The Tony Rice Unit :: Live at McCabe’s Guitar Shop, July 17, 1982

Fresh off the recording of Backwaters, Tony Rice’s improv driven unit settled in on the stage at McCabe’s Guitar Shop in Santa Monica. The band in tow reproduced Rice’s recent studio line-ups with John Reischman on mandolin, Fred Carpenter on violin, Todd Phillips on Bass, and Rice holding down rhythm and lead guitar. Not a banjo in sight. The Reischman-penned “That Waltz” starts off the set. With the band seeming to dance upon clouds, it is immediately apparent that the next hour of music – defying classification at the time – had no plan to be grouped in with any standard progressive bluegrass of the era.

Over the prior decade, Rice had gradually and quietly been working to revise Bluegrass music into a form that suit the virtuosic capacity of his guitar playing. Working on nearly 100 recordings by the time of this show (and who knows how many live shows were under his belt in his 15 years of active performance at this point), Rice’s influence towered among the bluegrass and traditional music scene. From bluegrass guitar prodigy, to reworking the role of the instrument with Newgrass originators, The New South, to the genre bending acoustic gymnastics of David Grisman’s quintets, Rice went about this progression in stages—making the whole thing blend with his own records as a leader on Rounder. Of course, the formation of The Tony Rice Unit in 1979 signaled that the foundation had been laid and Rice had every piece set to get the sound in his head relayed to an audience hungry for innovation.

After a brief band introduction, the Unit fires into David Grisman’s classic “Gypsy Swing.” The group changes keys and speeds things up, but the homage to one of the first musicians to grant Rice the freedom the step out of the bounds of traditional bluegrass is obvious. And its apparent that the ensemble is having a blast. After bringing down the house, the group dives into two numbers from Backwaters to send the set into the stratosphere. “My Favorite Things,” and its clear nod to John Coltrane, finds the group playing with the celebrated theme and traversing every corner of the history of acoustic music—that’s bluegrass and jazz. Phillips’ bass keeps everyone on track while Rice experiments with Trane’s sheets of sound-style glissandos. Moments like this serve as reminder of what Rice could throw out when the reins were thrown off. “On Green Dolphin Street” permits the band to space out even further, experimenting with the idea that what is not played is, in fact, equal to what is. The quartet weaves through the wide-open composition with minimal effort and plenty of ideas manifest on the fly; hardly a tight traditional arrangement as customary in so many bluegrass interpretations. Written by Rice for Bill Evans, “Night Coach” finds the band transitioning into a more composed demeanor. Keeping the peaks and valleys approach of all great live ensembles intact, the tune allows the audience a reset after the excitement of “Old Gray Coat.” This proves doubly beneficial in preparation for the blissed out and sonically boundless “Devlin”—originally composed for Grisman’s 1979 Hot Dawg record and featured on The Unit’s Still Inside from the previous year.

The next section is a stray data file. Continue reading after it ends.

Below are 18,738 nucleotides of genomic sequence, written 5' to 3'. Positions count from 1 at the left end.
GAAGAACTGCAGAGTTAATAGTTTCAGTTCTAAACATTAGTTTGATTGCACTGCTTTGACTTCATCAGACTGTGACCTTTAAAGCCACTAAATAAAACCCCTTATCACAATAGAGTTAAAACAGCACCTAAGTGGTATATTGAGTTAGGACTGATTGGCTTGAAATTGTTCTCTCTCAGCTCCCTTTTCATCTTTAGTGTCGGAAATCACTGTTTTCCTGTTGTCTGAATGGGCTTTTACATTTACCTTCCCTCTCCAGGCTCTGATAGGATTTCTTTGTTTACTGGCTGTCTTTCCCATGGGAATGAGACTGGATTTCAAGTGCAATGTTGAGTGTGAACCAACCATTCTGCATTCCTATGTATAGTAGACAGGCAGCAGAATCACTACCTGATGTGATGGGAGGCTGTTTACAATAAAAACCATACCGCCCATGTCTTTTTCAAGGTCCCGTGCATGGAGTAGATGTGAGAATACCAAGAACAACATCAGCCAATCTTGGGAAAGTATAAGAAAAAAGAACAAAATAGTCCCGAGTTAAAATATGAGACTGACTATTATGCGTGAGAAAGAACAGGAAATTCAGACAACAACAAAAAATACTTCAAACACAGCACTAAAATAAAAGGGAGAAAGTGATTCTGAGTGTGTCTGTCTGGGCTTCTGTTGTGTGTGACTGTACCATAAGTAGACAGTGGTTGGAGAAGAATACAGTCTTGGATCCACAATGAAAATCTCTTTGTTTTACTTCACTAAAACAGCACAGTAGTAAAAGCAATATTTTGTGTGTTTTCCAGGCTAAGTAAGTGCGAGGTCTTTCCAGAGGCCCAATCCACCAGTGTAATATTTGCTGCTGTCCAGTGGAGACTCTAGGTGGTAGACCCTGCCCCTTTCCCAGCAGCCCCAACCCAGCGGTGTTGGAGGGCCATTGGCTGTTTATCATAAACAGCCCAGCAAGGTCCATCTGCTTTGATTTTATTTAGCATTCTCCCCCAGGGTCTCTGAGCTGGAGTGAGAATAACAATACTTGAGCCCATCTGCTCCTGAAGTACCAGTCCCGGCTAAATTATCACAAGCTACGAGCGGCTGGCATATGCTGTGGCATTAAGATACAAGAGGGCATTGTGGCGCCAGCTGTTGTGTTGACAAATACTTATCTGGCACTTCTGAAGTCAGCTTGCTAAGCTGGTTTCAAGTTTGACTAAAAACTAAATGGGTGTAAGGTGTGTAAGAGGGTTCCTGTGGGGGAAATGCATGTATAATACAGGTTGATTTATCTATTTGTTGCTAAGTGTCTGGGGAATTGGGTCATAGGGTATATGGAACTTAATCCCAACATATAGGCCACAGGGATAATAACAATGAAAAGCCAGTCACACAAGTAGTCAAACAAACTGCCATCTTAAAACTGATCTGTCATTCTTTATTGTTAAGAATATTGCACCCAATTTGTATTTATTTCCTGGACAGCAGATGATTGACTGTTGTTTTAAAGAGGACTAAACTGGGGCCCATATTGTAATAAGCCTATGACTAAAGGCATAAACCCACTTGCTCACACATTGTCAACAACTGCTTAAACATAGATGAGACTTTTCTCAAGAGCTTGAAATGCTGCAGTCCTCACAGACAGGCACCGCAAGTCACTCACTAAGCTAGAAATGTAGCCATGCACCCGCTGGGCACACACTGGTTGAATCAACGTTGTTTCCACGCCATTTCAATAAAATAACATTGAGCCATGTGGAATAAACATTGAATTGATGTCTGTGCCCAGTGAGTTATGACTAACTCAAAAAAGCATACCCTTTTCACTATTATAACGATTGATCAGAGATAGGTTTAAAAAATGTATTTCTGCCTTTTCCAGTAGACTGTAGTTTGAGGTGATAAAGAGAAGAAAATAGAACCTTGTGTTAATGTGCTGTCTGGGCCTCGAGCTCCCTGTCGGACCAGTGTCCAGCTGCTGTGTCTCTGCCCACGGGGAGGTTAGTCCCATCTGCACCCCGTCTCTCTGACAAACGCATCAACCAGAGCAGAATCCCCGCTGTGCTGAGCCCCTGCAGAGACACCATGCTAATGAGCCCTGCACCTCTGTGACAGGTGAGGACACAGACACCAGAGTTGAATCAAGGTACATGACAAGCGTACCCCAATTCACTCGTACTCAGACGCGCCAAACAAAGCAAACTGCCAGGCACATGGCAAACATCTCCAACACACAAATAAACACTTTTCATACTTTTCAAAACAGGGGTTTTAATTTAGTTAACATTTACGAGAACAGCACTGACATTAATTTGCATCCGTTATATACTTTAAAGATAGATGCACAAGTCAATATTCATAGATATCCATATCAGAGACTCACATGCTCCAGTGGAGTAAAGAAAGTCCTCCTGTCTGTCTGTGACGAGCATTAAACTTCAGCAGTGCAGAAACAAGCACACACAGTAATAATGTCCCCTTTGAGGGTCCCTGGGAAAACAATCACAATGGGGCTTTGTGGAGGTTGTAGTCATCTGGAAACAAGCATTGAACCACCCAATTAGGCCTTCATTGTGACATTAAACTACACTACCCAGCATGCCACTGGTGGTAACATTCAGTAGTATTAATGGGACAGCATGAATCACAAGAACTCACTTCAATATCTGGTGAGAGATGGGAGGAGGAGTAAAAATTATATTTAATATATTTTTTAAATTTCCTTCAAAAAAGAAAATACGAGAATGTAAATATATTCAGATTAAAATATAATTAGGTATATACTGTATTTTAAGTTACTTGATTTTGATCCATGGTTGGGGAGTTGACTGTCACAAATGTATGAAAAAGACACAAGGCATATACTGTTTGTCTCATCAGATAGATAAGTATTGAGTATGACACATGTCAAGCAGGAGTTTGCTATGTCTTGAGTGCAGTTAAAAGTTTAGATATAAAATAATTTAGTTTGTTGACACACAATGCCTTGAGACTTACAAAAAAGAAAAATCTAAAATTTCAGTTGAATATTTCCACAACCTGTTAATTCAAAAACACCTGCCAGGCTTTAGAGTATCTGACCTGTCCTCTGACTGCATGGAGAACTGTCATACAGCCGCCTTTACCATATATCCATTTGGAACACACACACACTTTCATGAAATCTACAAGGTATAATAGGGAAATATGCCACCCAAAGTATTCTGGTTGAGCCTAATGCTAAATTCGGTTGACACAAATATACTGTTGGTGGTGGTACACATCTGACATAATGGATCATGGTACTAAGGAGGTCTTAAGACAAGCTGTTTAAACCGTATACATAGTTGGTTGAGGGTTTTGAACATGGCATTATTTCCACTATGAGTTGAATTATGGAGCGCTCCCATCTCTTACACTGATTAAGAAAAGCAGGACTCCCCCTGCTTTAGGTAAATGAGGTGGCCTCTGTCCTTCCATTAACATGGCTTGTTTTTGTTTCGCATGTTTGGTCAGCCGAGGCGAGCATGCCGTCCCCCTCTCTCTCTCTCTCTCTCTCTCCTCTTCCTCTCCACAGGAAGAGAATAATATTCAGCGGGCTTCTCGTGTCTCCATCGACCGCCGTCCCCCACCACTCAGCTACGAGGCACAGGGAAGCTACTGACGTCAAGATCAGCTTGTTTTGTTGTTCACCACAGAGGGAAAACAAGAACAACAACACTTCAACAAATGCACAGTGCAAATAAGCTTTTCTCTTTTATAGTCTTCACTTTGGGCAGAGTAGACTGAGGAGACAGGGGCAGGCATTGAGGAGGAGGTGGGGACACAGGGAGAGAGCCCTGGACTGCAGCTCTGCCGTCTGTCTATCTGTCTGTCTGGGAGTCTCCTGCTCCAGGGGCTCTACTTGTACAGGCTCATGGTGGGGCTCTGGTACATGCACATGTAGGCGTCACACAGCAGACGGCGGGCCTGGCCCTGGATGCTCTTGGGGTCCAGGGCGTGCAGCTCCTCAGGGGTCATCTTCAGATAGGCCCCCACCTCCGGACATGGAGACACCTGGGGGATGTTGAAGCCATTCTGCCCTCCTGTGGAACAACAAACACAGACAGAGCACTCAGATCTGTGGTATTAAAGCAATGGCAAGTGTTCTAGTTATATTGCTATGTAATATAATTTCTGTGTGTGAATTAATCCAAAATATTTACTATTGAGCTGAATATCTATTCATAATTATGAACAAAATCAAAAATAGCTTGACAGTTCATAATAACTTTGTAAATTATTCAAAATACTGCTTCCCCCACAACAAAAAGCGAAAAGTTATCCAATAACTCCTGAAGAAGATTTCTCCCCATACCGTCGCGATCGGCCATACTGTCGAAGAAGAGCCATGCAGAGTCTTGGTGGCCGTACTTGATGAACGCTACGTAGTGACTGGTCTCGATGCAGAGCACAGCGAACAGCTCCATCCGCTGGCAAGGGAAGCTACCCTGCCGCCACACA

Coming in as the encore is a near 10-minute “Common Ground.” It would go on to be the opening cut on Backwaters, embodying the idea of Rice’s preferred term for The Unit’s newfound progressions—Spacegrass. The piece is a blank canvas: specifically written by Rice to push his group to the limit of their instrumental prowess. Phillips’ bass work is absolutely filthy; a low end seemingly pulled from the bottom of a swamp. Notes conjured from the very pulse of the planet in the style of Cecil McBee; sliding into accents with ease; ensuring that the listener can never be rid of his presence. Reischman, Carpenter, and Rice weave solos through time and space—simultaneously driving each other further along into the cosmos. The experimentation fits so well within Rice’s arrangement that one hardly notices that solos are taking place. The result is a deeply organic music that feels as though it should carry on, ad infinitum. Nevertheless, the tune drifts away. Without a hard stop, the audience carries it home with themselves. A deeply personal artifact from America’s finest flat picker. | j rooney

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